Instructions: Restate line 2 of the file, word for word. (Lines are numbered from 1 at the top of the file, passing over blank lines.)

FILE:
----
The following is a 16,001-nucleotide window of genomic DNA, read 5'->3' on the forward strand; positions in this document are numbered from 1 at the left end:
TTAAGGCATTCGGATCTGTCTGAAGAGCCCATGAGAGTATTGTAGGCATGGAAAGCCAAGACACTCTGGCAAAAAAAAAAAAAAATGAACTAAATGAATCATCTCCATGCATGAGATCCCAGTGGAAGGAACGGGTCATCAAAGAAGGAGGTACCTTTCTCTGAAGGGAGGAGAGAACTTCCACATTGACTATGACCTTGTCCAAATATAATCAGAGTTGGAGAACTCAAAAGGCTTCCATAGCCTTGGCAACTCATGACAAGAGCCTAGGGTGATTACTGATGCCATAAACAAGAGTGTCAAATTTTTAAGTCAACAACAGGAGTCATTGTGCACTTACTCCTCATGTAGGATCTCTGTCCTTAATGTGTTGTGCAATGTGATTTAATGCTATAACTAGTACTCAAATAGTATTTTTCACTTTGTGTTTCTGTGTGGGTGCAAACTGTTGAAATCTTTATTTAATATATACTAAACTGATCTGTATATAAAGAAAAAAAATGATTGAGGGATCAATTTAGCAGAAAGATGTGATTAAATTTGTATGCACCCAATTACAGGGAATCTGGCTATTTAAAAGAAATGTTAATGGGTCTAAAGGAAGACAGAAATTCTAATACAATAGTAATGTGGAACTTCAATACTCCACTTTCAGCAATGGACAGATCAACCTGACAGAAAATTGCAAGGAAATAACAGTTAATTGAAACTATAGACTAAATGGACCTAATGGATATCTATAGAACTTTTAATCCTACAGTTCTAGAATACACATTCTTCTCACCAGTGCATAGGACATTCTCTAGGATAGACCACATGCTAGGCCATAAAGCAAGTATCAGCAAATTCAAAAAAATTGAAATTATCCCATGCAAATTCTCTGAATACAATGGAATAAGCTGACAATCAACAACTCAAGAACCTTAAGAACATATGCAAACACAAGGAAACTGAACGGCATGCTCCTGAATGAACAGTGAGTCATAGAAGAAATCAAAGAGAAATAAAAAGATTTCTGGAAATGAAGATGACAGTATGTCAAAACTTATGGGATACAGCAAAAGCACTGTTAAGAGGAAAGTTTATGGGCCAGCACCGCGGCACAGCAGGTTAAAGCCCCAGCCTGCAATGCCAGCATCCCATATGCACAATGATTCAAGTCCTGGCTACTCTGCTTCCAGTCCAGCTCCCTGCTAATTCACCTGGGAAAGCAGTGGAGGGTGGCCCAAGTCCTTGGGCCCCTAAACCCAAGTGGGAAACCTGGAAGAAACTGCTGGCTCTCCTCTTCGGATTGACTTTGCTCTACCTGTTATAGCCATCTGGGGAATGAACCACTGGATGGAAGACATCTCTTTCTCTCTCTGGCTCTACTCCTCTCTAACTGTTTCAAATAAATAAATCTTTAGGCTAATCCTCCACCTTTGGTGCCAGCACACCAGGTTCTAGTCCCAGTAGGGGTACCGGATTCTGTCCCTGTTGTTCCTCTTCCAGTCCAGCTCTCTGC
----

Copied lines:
TTAAGGCATTCGGATCTGTCTGAAGAGCCCATGAGAGTATTGTAGGCATGGAAAGCCAAGACACTCTGGCAAAAAAAAAAAAAAATGAACTAAATGAATCATCTCCATGCATGAGATCCCAGTGGAAGGAACGGGTCATCAAAGAAGGAGGTACCTTTCTCTGAAGGGAGGAGAGAACTTCCACATTGACTATGACCTTGTCCAAATATAATCAGAGTTGGAGAACTCAAAAGGCTTCCATAGCCTTGGCAACTCATGACAAGAGCCTAGGGTGATTACTGATGCCATAAACAAGAGTGTCAAATTTTTAAGTCAACAACAGGAGTCATTGTGCACTTACTCCTCATGTAGGATCTCTGTCCTTAATGTGTTGTGCAATGTGATTTAATGCTATAACTAGTACTCAAATAGTATTTTTCACTTTGTGTTTCTGTGTGGGTGCAAACTGTTGAAATCTTTATTTAATATATACTAAACTGATCTGTATATAAAGAAAAAAAATGATTGAGGGATCAATTTAGCAGAAAGATGTGATTAAATTTGTATGCACCCAATTACAGGGAATCTGGCTATTTAAAAGAAATGTTAATGGGTCTAAAGGAAGACAGAAATTCTAATACAATAGTAATGTGGAACTTCAATACTCCACTTTCAGCAATGGACAGATCAACCTGACAGAAAATTGCAAGGAAATAACAGTTAATTGAAACTATAGACTAAATGGACCTAATGGATATCTATAGAACTTTTAATCCTACAGTTCTAGAATACACATTCTTCTCACCAGTGCATAGGACATTCTCTAGGATAGACCACATGCTAGGCCATAAAGCAAGTATCAGCAAATTCAAAAAAATTGAAATTATCCCATGCAAATTCTCTGAATACAATGGAATAAGCTGACAATCAACAACTCAAGAACCTTAAGAACATATGCAAACACAAGGAAACTGAACGGCATGCTCCTGAATGAACAGTGAGTCATAGAAGAAATCAAAGAGAAATAAAAAGATTTCTGGAAATGAAGATGACAGTATGTCAAAACTTATGGGATACAGCAAAAGCACTGTTAAGAGGAAAGTTTATGGGCCAGCACCGCGGCACAGCAGGTTAAAGCCCCAGCCTGCAATGCCAGCATCCCATATGCACAATGATTCAAGTCCTGGCTACTCTGCTTCCAGTCCAGCTCCCTGCTAATTCACCTGGGAAAGCAGTGGAGGGTGGCCCAAGTCCTTGGGCCCCTAAACCCAAGTGGGAAACCTGGAAGAAACTGCTGGCTCTCCTCTTCGGATTGACTTTGCTCTACCTGTTATAGCCATCTGGGGAATGAACCACTGGATGGAAGACATCTCTTTCTCTCTCTGGCTCTACTCCTCTCTAACTGTTTCAAATAAATAAATCTTTAGGCTAATCCTCCACCTTTGGTGCCAGCACACCAGGTTCTAGTCCCAGTAGGGGTACCGGATTCTGTCCCTGTTGTTCCTCTTCCAGTCCAGCTCTCTGC